Gun Manufacturers Boycott Copshops in States That Fight Gun Violence With Laws

The gun industry, which is made up of large manufacturers like Colt, Smith & Wesson, Glock, and Beretta; small bespoke manufacturers like Wilson Combat and Magpul; as well as internet commerce businesses like Cheaper Than Dirt and MidwayUSA are each staking out their positions in the highly polarized battle that encompasses the gun violence debate and associated legislation. The primary tactics of the manufacturers are three-pronged. First, they are flooding their lobbyists at the NRA with money. Then, they announce variations of boycott, either threatening to move their manufacturing out of states that pass laws or threatening police, states and government agencies that, should gun regulations be applied, they will not sell firearms or accessories to cops and police agencies “that citizens can’t buy”. In other words, if a state votes to limit magazine capacity to 7 [such as New York State], none of the boycotting manufacturers would sell magazines to cops, federal agents or any other law enforcement magazines that have higher capacity.

I would point out that many of them, while “standing on principle” with their boycott are also raising their prices and price gouging current customers under the cover of current panic buying by gun enthusiasts but that would just be a cheap shot. Principles are, apparently a moving target.

Magpul, the AR-15 magazine and accessory company in Colorado was the first, most vocal protester in support of their vested economic interests. Magpul declared, in no uncertain terms that, should Colorado pass HB 1224, which limited magazine capacity they would move out of Colorado and take their 300 jobs with them.

To date the measure, HB 1224 has passed the Colorado House and it is scheduled for March 4th in the Senate Judiciary Committee. The threat of boycott remains.

Beretta upped the ante by threatening to leave Maryland should that state’s legislature pass an assault weapons ban and other gun regulations. Beretta, current supplier of the sidearm for the US Military is the US arm of Fabbrica d’Armi Pietro Beretta, the oldest firearms manufacturer in the world, in business since 1526. BerettaUSA threatened to move manufacturing away from Maryland should the bill pass. It passed the Senate earlier this week and is in House committee today. Maryland’s governor supports the measure.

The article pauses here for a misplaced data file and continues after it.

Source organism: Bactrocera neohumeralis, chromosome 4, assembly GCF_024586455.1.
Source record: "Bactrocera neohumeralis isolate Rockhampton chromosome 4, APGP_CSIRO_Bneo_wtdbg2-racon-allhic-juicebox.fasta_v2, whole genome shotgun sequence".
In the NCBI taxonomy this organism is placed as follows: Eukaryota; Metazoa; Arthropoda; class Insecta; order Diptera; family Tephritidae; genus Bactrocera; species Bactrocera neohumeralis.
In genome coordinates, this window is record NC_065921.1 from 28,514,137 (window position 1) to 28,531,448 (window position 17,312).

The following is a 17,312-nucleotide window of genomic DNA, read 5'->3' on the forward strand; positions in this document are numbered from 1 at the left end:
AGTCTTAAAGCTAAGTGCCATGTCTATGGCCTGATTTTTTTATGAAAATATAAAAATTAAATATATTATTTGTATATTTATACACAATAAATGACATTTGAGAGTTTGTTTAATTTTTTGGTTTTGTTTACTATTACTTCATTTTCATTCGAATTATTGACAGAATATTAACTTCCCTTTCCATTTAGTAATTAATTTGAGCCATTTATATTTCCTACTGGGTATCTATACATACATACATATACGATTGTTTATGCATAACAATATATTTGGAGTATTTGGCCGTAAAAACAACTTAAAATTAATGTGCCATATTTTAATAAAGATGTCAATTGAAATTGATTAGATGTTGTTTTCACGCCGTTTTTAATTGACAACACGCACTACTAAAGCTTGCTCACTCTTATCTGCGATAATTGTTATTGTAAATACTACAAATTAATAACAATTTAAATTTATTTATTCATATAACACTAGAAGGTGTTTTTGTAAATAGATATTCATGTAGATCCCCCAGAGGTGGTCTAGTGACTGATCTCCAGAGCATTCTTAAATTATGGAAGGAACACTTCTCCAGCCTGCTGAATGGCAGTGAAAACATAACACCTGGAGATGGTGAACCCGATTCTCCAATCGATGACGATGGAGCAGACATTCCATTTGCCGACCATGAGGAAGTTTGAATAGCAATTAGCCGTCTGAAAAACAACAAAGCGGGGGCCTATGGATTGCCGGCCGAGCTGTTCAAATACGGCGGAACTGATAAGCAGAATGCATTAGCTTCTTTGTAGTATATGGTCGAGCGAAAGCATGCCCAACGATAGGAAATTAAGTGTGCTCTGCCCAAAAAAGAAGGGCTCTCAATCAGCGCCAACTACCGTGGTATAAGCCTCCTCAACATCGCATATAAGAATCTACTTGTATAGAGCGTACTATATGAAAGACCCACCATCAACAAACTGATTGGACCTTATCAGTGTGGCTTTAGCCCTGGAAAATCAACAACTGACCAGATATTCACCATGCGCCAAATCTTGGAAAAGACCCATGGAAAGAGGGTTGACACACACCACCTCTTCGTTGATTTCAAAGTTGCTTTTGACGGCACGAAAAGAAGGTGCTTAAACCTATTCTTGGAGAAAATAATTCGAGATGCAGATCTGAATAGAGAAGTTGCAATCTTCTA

The second element of the boycott is to refuse to sell to cops, to police agencies or any law enforcement firearms which can’t be bought by “civilians”. This was begun with folks like Cheaper Than Dirt and MidwayUSA, large internet gun shops that are intrinsically tied to the NRA with their extensive advertising in print, broadcast and internet media.

These retailers are joined by dozens of small, bespoke manufacturers and accessory dealers like Wilson Combat and Barrett who have said they will either 1) move out of states which pass laws and/or 2) will not sell to anyone, law enforcement included items that are not available to everyone. Their strength, however is diminished because the large manufacturers, Colt, Smith & Wesson, Glock, Sig Sauer are NOT part of the boycotts. And as the heavyweights in the discussion, if they decide to continue to sell to their primary customers…the boycott will have little or no effect.

What does this all mean? Right now the two most vocal, largest manufacturers who have decided to boycott are awaiting their respective state legislatures to finalize votes on gun bans or magazine bans. If they pass, as expected the manufacturers have to decide to either commit to their rhetoric or figure out a way to rationalize their business decisions should they stay. The rest of the small businesses…well, they will have little impact. For each of them there are multiple alternatives in the marketplace who have not restricted purchases for law enforcement.

It also means that the decisions regarding regulations that are intended to impact gun violence will be played out in both legislative houses across the country as well as in the free market with businesses and consumers alike able to “put their money where their mouth is”.  Some companies, like Barrett would likely fold if they maintain and extend their boycott to the federal government should the federal Assault Weapons Ban pass…the main customers of their $10,000, 50 caliber sniper rifle are government…and that is how the free market works.